Workers’ Compensation Benefits: Your Rights As An Injured Worker
When you’ve been injured at work in New Jersey, your employer has a legal obligation to provide workers’ compensation benefits to cover the cost of your medical treatment, a portion of lost wages, and other benefits, depending on the specific circumstances. At Krivitzky, Springer & Feldman, our workers’ comp attorneys have been fighting for the rights of injured New Jersey workers for more than 40 years. We can help you understand your rights under the law and ensure you receive the workers’ compensation benefits you deserve.
How To Protect Your Rights When You’ve Been Injured At Work
Although your employer is required to carry workers’ compensation insurance, there are certain steps that should be taken to protect your rights. If you’ve been injured in the workplace, notify your employer or supervisor immediately, and seek medical attention. Unless it’s an emergency, you should ask your employer for a list of approved health care providers. If you see a doctor that isn’t authorized by your employer, you may end up with hefty medical bills that your employer is not required to pay. Although you don’t have to inform your employer of your injury in writing, it’s a good idea to file an official report or write a letter to ensure you have evidence and documentation of your injury.
Typically, if you file a workers’ comp claim with your employer, you forfeit the right to bring a personal injury lawsuit against them. There may be exceptions in cases where your injury was caused by employer negligence. You may also be able to file a third-party liability lawsuit if your on-the-job injury was caused by a defective product or outside party.
Types Of Workers’ Compensation Benefits You May Be Entitled To Receive
Depending on the extent and nature of your injuries, you may be entitled to the cost of necessary and reasonable medical treatment, temporary disability benefits for wage loss during the period of disability, and, if applicable, permanent disability benefits. You’re entitled to receive these benefits until an authorized health care provider determines that you have reached maximum medical improvement (MMI). If a workers’ compensation physician has released you for light-duty work and you’re still receiving treatment, but no such work is available, you’re entitled to receive temporary disability benefits until they indicate you have reached MMI.
If Your Employer Won’t File A Claim Or Your Workers’ Comp Benefits Are Denied
If your employer refuses to file a claim with their insurance company, you may contact them directly or file a formal claim with the New Jersey Division of Workers’ Compensation. If you’ve filed a workers’ comp claim that has been disputed by your employer or their insurance company, you can request an informal hearing before a judge to help get the issues resolved. A formal claim can only be filed by a New Jersey licensed attorney. Our attorneys are well-versed in handling these types of cases. We ensure your claim includes all accurate, relevant information and is filed within statutory time limits.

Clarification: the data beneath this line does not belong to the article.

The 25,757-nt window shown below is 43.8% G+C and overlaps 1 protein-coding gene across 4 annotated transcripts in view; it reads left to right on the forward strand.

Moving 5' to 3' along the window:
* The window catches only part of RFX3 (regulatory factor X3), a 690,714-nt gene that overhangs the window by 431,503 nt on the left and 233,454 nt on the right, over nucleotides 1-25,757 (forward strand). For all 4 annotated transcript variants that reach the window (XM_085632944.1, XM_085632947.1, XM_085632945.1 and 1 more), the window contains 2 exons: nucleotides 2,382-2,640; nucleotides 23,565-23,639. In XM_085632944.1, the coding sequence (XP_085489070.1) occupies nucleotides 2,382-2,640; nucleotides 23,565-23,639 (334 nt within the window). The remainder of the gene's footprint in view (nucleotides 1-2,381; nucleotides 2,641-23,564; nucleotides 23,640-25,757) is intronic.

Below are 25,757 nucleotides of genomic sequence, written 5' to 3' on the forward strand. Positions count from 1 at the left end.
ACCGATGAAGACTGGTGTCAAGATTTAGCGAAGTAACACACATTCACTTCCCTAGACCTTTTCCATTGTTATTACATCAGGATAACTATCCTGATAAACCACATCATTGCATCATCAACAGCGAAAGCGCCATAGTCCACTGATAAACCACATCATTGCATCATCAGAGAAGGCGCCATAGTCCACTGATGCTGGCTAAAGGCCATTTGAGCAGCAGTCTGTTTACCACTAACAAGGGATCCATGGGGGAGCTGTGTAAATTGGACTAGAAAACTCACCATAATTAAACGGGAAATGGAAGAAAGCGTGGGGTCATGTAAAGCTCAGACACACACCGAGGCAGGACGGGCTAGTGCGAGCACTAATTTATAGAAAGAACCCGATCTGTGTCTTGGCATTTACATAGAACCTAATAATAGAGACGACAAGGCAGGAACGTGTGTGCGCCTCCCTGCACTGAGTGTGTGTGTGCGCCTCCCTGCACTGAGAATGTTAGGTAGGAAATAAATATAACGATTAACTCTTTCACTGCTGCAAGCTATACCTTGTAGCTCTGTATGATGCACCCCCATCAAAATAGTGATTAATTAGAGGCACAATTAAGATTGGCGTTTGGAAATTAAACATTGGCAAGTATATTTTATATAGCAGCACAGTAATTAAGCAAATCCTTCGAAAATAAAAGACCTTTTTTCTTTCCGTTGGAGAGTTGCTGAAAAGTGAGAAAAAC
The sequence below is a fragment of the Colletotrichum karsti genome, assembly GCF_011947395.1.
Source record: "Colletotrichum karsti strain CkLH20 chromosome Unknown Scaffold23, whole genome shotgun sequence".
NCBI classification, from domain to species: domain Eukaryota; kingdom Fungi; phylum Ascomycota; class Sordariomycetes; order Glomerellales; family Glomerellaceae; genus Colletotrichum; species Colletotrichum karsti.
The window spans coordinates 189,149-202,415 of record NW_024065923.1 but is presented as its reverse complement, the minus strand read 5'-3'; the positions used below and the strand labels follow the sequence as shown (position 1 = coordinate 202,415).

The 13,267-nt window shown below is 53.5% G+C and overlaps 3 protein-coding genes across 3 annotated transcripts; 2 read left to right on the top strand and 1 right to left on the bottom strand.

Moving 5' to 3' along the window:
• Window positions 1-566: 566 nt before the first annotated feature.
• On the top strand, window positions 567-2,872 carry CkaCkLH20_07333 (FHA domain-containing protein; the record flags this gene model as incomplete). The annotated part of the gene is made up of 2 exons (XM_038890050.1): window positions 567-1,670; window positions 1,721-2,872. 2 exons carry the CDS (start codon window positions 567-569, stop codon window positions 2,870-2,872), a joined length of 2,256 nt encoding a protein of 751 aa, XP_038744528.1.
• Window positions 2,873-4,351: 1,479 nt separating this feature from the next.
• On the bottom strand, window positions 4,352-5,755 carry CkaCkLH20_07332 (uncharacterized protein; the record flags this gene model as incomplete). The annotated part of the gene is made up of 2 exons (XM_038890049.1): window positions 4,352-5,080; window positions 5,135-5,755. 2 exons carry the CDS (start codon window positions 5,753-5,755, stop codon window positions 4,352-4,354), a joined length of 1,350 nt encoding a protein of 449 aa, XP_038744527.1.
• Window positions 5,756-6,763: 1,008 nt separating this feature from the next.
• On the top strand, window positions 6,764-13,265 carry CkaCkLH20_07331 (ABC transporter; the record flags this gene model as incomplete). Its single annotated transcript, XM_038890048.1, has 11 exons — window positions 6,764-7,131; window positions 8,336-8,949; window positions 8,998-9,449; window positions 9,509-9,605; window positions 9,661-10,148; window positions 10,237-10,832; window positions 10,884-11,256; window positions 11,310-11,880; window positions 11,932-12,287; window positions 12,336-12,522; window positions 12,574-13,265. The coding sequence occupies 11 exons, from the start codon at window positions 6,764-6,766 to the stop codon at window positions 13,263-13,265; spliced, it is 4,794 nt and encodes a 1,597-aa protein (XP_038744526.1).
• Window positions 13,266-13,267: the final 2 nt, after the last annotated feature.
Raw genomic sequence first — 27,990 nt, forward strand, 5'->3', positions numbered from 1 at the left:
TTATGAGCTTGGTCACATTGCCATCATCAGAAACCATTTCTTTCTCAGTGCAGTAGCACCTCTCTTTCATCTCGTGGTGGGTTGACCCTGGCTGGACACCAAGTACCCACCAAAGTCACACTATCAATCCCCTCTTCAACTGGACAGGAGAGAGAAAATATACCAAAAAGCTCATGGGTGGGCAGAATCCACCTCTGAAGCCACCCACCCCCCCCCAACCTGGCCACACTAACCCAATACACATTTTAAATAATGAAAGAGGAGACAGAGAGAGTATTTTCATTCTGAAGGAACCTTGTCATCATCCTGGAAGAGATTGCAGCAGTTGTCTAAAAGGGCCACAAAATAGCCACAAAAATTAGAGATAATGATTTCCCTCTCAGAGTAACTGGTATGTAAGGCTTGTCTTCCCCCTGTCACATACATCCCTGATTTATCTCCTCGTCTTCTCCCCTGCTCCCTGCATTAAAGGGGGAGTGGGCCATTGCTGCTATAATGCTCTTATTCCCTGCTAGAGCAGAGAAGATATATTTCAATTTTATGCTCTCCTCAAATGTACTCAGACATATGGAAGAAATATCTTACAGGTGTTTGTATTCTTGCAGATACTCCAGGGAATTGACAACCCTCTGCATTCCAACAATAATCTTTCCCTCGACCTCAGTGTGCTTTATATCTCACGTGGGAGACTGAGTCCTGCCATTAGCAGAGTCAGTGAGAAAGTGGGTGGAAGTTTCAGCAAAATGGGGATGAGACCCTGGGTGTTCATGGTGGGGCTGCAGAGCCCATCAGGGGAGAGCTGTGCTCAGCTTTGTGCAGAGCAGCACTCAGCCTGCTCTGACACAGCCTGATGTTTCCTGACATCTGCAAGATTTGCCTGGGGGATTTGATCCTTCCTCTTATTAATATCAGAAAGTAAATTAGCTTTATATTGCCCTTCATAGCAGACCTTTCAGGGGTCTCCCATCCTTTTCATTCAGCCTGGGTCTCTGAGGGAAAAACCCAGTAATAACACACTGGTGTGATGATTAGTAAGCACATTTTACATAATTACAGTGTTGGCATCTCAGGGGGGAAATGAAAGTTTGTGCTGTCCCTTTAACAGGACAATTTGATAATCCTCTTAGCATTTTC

Timelines And Statues Of Limitations
Under New Jersey workers’ compensation law, you must be unable to work for eight consecutive days not including weekends or holidays.Your workers’ compensation benefits are retroactive to the first day you were out of work. However, there’s no waiting period to receive medical or permanent disability benefits. Typically, it takes about two weeks to begin receiving temporary disability benefits. If your employer or their insurance carrier unreasonably delays denial of a claim for 30 days or more, they may be liable for an additional 25% of the amounts due plus any reasonable legal fees incurred in relation to the delay.
When seeking workers’ compensation benefits, it’s critical to act quickly. There’s also a two-year statute of limitations for filing a formal claim petition. If you’re suffering from an occupational illness or injury, such as mesothelioma or carpal tunnel syndrome, a formal claim must be filed within two years from the date you first became aware of the condition and its relationship to your work. The filing of an application for an informal hearing doesn’t stop the two-year statute of limitations from running.
Can An Employer Fire Me For Filing A Claim?
It’s against the law for an employer to discriminate against or terminate an injured worker who files a workers’ compensation claim in New Jersey. If your employer fired you because of your condition, an attorney can advise you of your options to find legal recourse.
Contact A Jersey City Workers’ Compensation Lawyer
This is by no means a comprehensive guide to your rights as an injured worker in New Jersey. Our compassionate team at Krivitzky, Springer & Feldman can guide you through the complexities of the law and help you get the workers’ compensation benefits you deserve. Contact us online or call us in Jersey City or in Newfoundland, New Jersey. Our workers’ comp lawyers serve clients in Jersey City, Newfoundland, Jefferson, Vernon, Kinnelon, and throughout the State of New Jersey. Se habla Español.